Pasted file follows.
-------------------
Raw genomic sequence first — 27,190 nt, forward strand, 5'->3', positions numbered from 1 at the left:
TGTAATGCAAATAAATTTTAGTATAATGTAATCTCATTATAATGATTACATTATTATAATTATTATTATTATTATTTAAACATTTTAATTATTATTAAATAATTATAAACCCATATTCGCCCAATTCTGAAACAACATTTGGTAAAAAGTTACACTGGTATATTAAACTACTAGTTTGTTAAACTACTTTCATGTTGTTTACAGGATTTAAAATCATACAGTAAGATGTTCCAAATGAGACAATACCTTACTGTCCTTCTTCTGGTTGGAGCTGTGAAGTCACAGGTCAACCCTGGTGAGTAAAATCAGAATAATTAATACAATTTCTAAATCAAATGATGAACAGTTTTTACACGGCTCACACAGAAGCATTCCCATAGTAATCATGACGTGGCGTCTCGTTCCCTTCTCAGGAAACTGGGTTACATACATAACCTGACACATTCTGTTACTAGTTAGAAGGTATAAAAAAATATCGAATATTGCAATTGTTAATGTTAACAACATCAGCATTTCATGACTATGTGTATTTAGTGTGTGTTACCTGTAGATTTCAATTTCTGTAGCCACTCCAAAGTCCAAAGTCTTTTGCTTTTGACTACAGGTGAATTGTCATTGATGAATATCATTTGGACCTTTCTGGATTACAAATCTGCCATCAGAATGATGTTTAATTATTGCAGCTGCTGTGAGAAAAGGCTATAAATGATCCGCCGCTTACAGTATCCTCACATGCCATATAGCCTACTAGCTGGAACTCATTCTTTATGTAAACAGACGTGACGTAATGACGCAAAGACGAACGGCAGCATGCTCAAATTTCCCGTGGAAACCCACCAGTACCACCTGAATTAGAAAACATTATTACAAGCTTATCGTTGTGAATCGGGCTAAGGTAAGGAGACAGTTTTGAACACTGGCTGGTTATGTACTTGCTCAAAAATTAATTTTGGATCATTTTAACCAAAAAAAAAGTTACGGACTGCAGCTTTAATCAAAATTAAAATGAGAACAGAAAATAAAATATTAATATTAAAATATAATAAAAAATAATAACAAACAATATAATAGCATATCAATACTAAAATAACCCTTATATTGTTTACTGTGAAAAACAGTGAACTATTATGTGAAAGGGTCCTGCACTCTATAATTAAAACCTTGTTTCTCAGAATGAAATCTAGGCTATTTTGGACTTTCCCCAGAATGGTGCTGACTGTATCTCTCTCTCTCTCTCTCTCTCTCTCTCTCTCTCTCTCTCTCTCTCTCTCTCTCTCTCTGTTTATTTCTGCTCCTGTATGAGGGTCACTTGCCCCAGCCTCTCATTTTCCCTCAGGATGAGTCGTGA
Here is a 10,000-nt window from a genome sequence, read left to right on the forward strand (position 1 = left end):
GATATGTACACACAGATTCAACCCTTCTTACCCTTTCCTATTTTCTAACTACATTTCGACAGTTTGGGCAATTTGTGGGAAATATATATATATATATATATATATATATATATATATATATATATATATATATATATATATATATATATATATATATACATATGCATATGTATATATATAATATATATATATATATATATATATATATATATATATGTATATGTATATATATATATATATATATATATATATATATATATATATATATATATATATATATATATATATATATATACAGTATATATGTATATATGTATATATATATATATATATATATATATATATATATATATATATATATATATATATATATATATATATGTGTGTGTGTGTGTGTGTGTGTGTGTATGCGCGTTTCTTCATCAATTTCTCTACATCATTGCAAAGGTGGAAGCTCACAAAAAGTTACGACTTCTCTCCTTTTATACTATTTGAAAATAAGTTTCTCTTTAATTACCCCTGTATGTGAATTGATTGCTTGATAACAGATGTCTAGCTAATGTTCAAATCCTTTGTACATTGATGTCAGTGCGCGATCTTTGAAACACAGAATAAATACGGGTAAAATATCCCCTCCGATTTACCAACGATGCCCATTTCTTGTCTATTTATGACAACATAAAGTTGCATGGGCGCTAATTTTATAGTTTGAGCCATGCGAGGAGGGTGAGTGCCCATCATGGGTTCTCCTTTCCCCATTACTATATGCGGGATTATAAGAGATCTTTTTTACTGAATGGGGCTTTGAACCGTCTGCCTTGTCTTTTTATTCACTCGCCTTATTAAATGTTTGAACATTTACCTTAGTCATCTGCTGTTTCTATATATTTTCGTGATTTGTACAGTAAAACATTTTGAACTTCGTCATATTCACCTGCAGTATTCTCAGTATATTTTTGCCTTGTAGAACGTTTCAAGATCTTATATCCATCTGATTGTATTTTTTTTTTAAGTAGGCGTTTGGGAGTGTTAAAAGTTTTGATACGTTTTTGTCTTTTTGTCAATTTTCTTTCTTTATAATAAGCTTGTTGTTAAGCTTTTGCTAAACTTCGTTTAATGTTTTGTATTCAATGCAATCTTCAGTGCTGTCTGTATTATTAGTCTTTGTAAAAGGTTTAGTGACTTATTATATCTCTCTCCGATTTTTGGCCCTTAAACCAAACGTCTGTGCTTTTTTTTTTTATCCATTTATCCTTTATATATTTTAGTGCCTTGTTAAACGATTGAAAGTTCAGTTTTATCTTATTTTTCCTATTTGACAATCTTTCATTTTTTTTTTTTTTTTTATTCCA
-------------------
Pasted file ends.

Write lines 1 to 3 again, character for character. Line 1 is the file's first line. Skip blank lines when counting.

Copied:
Raw genomic sequence first — 27,190 nt, forward strand, 5'->3', positions numbered from 1 at the left:
TGTAATGCAAATAAATTTTAGTATAATGTAATCTCATTATAATGATTACATTATTATAATTATTATTATTATTATTTAAACATTTTAATTATTATTAAATAATTATAAACCCATATTCGCCCAATTCTGAAACAACATTTGGTAAAAAGTTACACTGGTATATTAAACTACTAGTTTGTTAAACTACTTTCATGTTGTTTACAGGATTTAAAATCATACAGTAAGATGTTCCAAATGAGACAATACCTTACTGTCCTTCTTCTGGTTGGAGCTGTGAAGTCACAGGTCAACCCTGGTGAGTAAAATCAGAATAATTAATACAATTTCTAAATCAAATGATGAACAGTTTTTACACGGCTCACACAGAAGCATTCCCATAGTAATCATGACGTGGCGTCTCGTTCCCTTCTCAGGAAACTGGGTTACATACATAACCTGACACATTCTGTTACTAGTTAGAAGGTATAAAAAAATATCGAATATTGCAATTGTTAATGTTAACAACATCAGCATTTCATGACTATGTGTATTTAGTGTGTGTTACCTGTAGATTTCAATTTCTGTAGCCACTCCAAAGTCCAAAGTCTTTTGCTTTTGACTACAGGTGAATTGTCATTGATGAATATCATTTGGACCTTTCTGGATTACAAATCTGCCATCAGAATGATGTTTAATTATTGCAGCTGCTGTGAGAAAAGGCTATAAATGATCCGCCGCTTACAGTATCCTCACATGCCATATAGCCTACTAGCTGGAACTCATTCTTTATGTAAACAGACGTGACGTAATGACGCAAAGACGAACGGCAGCATGCTCAAATTTCCCGTGGAAACCCACCAGTACCACCTGAATTAGAAAACATTATTACAAGCTTATCGTTGTGAATCGGGCTAAGGTAAGGAGACAGTTTTGAACACTGGCTGGTTATGTACTTGCTCAAAAATTAATTTTGGATCATTTTAACCAAAAAAAAAGTTACGGACTGCAGCTTTAATCAAAATTAAAATGAGAACAGAAAATAAAATATTAATATTAAAATATAATAAAAAATAATAACAAACAATATAATAGCATATCAATACTAAAATAACCCTTATATTGTTTACTGTGAAAAACAGTGAACTATTATGTGAAAGGGTCCTGCACTCTATAATTAAAACCTTGTTTCTCAGAATGAAATCTAGGCTATTTTGGACTTTCCCCAGAATGGTGCTGACTGTATCTCTCTCTCTCTCTCTCTCTCTCTCTCTCTCTCTCTCTCTCTCTCTCTCTCTCTCTCTGTTTATTTCTGCTCCTGTATGAGGGTCACTTGCCCCAGCCTCTCATTTTCCCTCAGGATGAGTCGTGA
Here is a 10,000-nt window from a genome sequence, read left to right on the forward strand (position 1 = left end):